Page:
I’m guessing few Texas Democrats actually saw Disney’s 1995 masterpiece, Heavyweights. In that epic saga, some children expect a summer of fun and sunshine, only to discover that their parents are sending them to fat camp. While Citizen Kane it is not, Heavyweights offers some surprisingly helpful advice to Democrats, the metaphorical fat kids of state politics. After all, only a few months ago, Democrats still clung to the hope that they’d now control the governor’s mansion and have a loud voice in a Legislature divided closely between both parties. Instead, they must now fight for any voice in the process at all. The disappointment of losing the governor’s race has melted into a broader despair at losing 22 House seats and, most recently, watching an additional two members from the blue ranks dive into a welcoming red sea. Like our Disney heroes, it’s as though the Democrats were promised the legislative equivalent of a fun summer at Camp Wahlu Wahlu, only to discover they’d actually spend the sunny months subsisting on a regimen of lettuce and calisthenics.
The plot looks predictable. On symbolic issues, like voter identification and anti-abortion bills, the Republican right will almost undoubtedly prevail. And the unprecedented budget shortfall of $27 billion, offers conservatives a path to some policies they’ve long been lusting after—cutting funding for health and human service programs, for one, leaving state residents to rely on churches and charities for a hefty number of services once provided by the state. (Better hope little old Mrs. Johnson’s potato salad is to your liking!)
But here’s where our fat-camp friends might offer some anecdotal wisdom for the out-numbered, seemingly out-of-luck Democrats. In Heavyweights, the campers wait until the right moment and capture Ben Stiller, the camp’s fitness guru. They divide the counselors, take over the camp and then figure out ways to lose weight on their own.
For the out-numbered Dems, it’s a lesson about self sufficiency and power-leveraging. The Grand Old Party, with its grand majority, isn’t exactly cohesive. When state Rep. Ken Paxton challenged House Speaker Joe Straus, two warring factions came into relief. Grassroots activists who got their start in the Tea Party movement teamed up with hardline economic and social conservatives, and they mounted an all-out attack on moderate, so-called establishment Republicans. When it comes to the gigantic budget shortfall, there’s little consensus within GOP ranks. Tuesday, legislators will see the first draft of the budget, and odds are, the cuts to public education and health and human services programs will be stunning.
There’s almost no way that budget cuts—even drastic cuts to every agency—can cover the shortfall by themselves. To come even close to solving the problem, the Legislature will have to tap the Rainy Day Fund, a $9 billion piggy bank for emergencies. However, to use that money requires a two-thirds vote (100 House members). That’s not politically feasible vote for most of the Tea Party newcomers, many of whom have promised to leave the Rainy Day money alone. Yet the draft budget—which assumes no new revenue, no new taxes and no Rainy Day Fund money, will likely be a bloodbath of drastic cuts. To balance the budget, moderate Republicans will have to turn to Democrats for help.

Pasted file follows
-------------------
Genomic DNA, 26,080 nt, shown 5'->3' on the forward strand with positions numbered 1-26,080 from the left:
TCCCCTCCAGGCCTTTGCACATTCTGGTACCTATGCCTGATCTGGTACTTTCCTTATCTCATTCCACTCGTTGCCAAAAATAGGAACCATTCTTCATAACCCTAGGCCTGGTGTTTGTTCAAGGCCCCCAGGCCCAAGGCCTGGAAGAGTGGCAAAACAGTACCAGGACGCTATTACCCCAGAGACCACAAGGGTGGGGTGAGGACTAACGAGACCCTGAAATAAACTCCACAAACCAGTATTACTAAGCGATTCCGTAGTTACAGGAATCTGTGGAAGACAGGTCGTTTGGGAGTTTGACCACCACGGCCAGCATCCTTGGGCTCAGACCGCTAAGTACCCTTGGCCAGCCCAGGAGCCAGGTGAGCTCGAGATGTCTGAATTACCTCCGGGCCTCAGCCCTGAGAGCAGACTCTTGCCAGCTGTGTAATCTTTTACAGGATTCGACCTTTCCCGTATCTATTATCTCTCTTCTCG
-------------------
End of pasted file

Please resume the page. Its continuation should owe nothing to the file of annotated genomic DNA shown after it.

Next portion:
It’s not a lot, but it’s something. The Democrats have a chance to bargain for a few top priorities, and this may be their only chance to prove their relevance. From a defensive perspective, the Democrats could offer their support for using the Rainy Day Fund in exchange for keeping hard-line immigration legislation to a minimum. Alternatively, they could tackle the budget. State Sen. Kirk Watson has already started the Rainy Day bartering, proposing an “Honesty Agenda” in exchange for his support of the budget. His policy wish list is heavy on budget transparency, including a push to end fees that don’t go toward their specified purposes. Watson may be overshooting his list of priorities—he lists a bunch of minor points in the agenda—but he’s on the right track for his party.
The minority Democrats have so far been pretty good at presenting a united front (with the exception of their party-switchers). If they can come to a consensus on a few specific policies they’d like to see passed or saved, the party would go a long way toward proving it’s still got some oomph. By bartering their Rainy Day vote, Democrats can wield power for at least a brief moment during the session.
As any good Disney movie will tell you, in the end, teamwork tends to lead to at least a few happy endings. Even for the archetypal fat kids of Texas politics.